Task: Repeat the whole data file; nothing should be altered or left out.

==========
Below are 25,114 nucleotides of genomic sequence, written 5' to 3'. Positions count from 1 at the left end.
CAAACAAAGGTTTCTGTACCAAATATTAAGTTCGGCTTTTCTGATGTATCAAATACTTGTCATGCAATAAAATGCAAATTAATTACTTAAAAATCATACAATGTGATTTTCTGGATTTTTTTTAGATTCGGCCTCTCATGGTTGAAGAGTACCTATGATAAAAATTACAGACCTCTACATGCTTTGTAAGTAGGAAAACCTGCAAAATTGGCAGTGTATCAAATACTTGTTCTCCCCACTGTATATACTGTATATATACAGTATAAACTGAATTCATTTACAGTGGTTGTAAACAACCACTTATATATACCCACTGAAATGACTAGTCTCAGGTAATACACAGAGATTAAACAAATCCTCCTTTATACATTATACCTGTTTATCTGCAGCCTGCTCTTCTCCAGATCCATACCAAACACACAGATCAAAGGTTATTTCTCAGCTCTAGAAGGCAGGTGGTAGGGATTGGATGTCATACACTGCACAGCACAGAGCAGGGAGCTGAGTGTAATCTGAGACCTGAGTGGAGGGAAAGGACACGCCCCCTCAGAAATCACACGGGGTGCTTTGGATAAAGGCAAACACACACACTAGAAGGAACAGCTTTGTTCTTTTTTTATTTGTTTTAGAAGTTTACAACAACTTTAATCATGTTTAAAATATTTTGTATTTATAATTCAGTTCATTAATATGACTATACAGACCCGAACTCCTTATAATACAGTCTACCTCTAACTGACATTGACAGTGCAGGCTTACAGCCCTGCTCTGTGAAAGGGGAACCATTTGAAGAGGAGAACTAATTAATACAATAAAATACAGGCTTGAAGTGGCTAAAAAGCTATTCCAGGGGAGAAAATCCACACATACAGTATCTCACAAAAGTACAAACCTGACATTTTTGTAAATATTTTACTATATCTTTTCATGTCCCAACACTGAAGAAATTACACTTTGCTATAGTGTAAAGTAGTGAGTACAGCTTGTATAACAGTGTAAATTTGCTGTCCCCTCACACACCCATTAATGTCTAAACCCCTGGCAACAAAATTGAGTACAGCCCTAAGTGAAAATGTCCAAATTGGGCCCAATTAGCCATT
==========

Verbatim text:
Below are 25,114 nucleotides of genomic sequence, written 5' to 3'. Positions count from 1 at the left end.
CAAACAAAGGTTTCTGTACCAAATATTAAGTTCGGCTTTTCTGATGTATCAAATACTTGTCATGCAATAAAATGCAAATTAATTACTTAAAAATCATACAATGTGATTTTCTGGATTTTTTTTAGATTCGGCCTCTCATGGTTGAAGAGTACCTATGATAAAAATTACAGACCTCTACATGCTTTGTAAGTAGGAAAACCTGCAAAATTGGCAGTGTATCAAATACTTGTTCTCCCCACTGTATATACTGTATATATACAGTATAAACTGAATTCATTTACAGTGGTTGTAAACAACCACTTATATATACCCACTGAAATGACTAGTCTCAGGTAATACACAGAGATTAAACAAATCCTCCTTTATACATTATACCTGTTTATCTGCAGCCTGCTCTTCTCCAGATCCATACCAAACACACAGATCAAAGGTTATTTCTCAGCTCTAGAAGGCAGGTGGTAGGGATTGGATGTCATACACTGCACAGCACAGAGCAGGGAGCTGAGTGTAATCTGAGACCTGAGTGGAGGGAAAGGACACGCCCCCTCAGAAATCACACGGGGTGCTTTGGATAAAGGCAAACACACACACTAGAAGGAACAGCTTTGTTCTTTTTTTATTTGTTTTAGAAGTTTACAACAACTTTAATCATGTTTAAAATATTTTGTATTTATAATTCAGTTCATTAATATGACTATACAGACCCGAACTCCTTATAATACAGTCTACCTCTAACTGACATTGACAGTGCAGGCTTACAGCCCTGCTCTGTGAAAGGGGAACCATTTGAAGAGGAGAACTAATTAATACAATAAAATACAGGCTTGAAGTGGCTAAAAAGCTATTCCAGGGGAGAAAATCCACACATACAGTATCTCACAAAAGTACAAACCTGACATTTTTGTAAATATTTTACTATATCTTTTCATGTCCCAACACTGAAGAAATTACACTTTGCTATAGTGTAAAGTAGTGAGTACAGCTTGTATAACAGTGTAAATTTGCTGTCCCCTCACACACCCATTAATGTCTAAACCCCTGGCAACAAAATTGAGTACAGCCCTAAGTGAAAATGTCCAAATTGGGCCCAATTAGCCATT